Heart & Soul Equine

Heart and Soul Equine was established out of a real desire to help horses. I also love helping folks, through useful information, become better partners with a horse. This information provides for a happier horse, therefore a better outcome and relationship for both.

To Spay or Not to Spay; That is the Question

“Super mellow and not your typical mare,” was the wording in the ad placed for your horse’s sale.  Did you read it incorrectly or did you miss something?  Somehow, the horse in the ad is not the horse you brought home and you realize that she has fallen short of your expectations.  If this has happened to you, you’re not alone.
‘Mare days’ – those days characterized by anything but mellow behavior.
It is an unfortunate fact that the hormonal mood swings displayed by many mares has led to a ’mare day’ stigma that now sees geldings outselling mares at a rate of 4 to 1 in the world of horse sales.  So many wonderful mounts are passed over due to this ’typical’ stereotyping which is in fact a much misunderstood condition called estrus. 
 Estrus – the follicle phase, averaging 5-7 days in length, when a mare is sexually receptive to a stallion. 
If you spend a little time in understanding a ‘typical’ mare, you very soon begin to detect that these remarkable girls deserve some consideration. 
A mare displaying a strong estrus cycle is simply a mare that Mother Nature has indicated would be an excellent mother.  Granted, one might not have purchased their mare to breed, but should we spend endless time fighting with this natural situation when it occurs?  In some mares, the estrus condition is barely present – you may even wonder ‘if and when’ your mare is cycling – but in others mares it presents itself as a definite challange: a challange that can create so much friction between you and your beloved that you may even choose to sell.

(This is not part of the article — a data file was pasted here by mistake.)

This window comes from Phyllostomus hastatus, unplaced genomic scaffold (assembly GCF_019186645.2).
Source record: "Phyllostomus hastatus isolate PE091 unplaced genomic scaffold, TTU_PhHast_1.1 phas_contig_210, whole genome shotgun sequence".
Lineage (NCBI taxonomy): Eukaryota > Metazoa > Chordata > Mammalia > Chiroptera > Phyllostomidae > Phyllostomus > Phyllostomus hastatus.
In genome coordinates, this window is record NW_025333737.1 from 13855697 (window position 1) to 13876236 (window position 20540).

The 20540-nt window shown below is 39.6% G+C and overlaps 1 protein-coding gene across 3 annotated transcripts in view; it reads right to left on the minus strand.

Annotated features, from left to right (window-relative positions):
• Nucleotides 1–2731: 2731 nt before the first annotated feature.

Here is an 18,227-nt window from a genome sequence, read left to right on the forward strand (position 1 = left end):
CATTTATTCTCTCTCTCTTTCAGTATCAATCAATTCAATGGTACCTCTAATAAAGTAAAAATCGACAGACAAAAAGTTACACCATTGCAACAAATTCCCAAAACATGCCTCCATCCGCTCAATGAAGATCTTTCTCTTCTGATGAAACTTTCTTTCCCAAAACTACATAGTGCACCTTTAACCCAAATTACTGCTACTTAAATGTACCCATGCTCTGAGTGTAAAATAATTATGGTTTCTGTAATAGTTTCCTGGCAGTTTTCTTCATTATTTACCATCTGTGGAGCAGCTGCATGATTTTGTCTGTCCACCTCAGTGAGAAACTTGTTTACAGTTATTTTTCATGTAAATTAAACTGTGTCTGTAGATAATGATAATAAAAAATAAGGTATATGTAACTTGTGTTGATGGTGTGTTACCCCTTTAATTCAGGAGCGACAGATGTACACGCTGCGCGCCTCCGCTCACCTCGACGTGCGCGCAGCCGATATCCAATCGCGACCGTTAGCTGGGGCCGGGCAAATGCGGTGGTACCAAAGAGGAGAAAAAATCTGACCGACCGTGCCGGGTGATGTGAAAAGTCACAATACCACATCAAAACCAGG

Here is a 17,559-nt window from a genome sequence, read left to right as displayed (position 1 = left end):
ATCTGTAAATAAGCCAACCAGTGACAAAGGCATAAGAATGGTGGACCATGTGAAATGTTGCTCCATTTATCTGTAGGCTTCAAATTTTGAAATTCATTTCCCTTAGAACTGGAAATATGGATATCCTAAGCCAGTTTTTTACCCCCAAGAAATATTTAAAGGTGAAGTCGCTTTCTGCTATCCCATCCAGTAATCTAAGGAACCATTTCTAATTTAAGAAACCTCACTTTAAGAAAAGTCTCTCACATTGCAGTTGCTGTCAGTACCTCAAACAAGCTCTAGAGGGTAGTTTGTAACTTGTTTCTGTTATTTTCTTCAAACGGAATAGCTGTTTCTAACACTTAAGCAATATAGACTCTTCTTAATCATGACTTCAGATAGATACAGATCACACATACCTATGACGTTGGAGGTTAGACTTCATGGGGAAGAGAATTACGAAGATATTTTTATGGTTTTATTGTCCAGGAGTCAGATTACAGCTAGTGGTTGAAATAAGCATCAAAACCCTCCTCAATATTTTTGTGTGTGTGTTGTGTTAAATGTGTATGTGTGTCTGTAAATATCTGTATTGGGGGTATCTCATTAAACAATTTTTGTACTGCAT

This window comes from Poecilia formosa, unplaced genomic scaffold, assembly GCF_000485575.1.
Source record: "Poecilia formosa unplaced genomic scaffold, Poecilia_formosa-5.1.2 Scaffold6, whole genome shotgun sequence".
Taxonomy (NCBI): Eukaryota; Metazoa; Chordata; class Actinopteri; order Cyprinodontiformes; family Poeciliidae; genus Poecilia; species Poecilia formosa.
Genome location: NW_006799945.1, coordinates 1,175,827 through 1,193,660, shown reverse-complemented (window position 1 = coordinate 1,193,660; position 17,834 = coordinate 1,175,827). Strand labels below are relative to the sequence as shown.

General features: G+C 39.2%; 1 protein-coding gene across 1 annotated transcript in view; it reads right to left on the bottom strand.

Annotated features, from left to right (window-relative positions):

Common Behavior
The signs and ‘symptoms’ of estrus rotate on a natural 19 to 21 day cycle and will most commonly present themselves in a ‘gelding-mare-moment‘ but in some cases, the process can become a little more overwhelming to say the least.  These are;
Ÿ  Winking – this describes the mare opening and closing the lower part of her vulva. Usually exhibited near or for another horse
Ÿ  Peeing incessantly and at irregular times
Ÿ  Calling – vocalizing her need to stay as the center of attention
Ÿ  High bursts of energy, fits or even stallion like behavior 
All of the above can leave you wondering what you’ve gotten yourself into and if any of it resonates with you, taking time to analyze the options for both you and your horse would be time well spent.
If you’re in search of an answer to relieving the estrus behavioral symptoms your own ‘eternal mother’ is displaying, the following options are worth considering:
Ÿ  Herbs  These may produce a mild effect overall and can be a good option for the ‘easy’ mare with an occasional condition.  However, they may not be the answer for a strong cycler. 
Ÿ  Depo -provera or shots  these are veterinarian administered, monthly shots, of the same drug used by some women to relieve the symptoms of severe PMS.  The shots can provide a bit of relief in most cases, but the overall effect may not be significant enough in all mares. 
Ÿ  Regu-mate this is a synthetic form of the hormone progesterone which suppresses estrus and fools the horse’s body into believing it is pregnant.  However, it is a pricy option at approximately $250.00 for a 3 month supply and it also comes with its own set of precautions as absorption into the human body can produce challenges with the human cycle.  For this reason, rubber gloves for handling the product are highly recommended.  A dispenser gun can also be purchased for around $35.00, allowing the handler to coat the feed without direct contact.  On effectiveness or the balancing of cycles, it is my experience that Regu-mate provided the best overall results of the three.
Some mares are very uncomfortable during their period of estrus and they can suffer many of the same conditions experienced by women around their time of the month. Symptoms such as cramping, moodiness, and lower back pain etc. are just as likely to be suffered by a mare as they are by a woman.  These symptoms are not always alleviated by the above products as mares still ovulate on these remedies. That brings us to spaying.
To Spay or Not to Spay?
Listed below are important points to consider when making the decision whether or not to spay.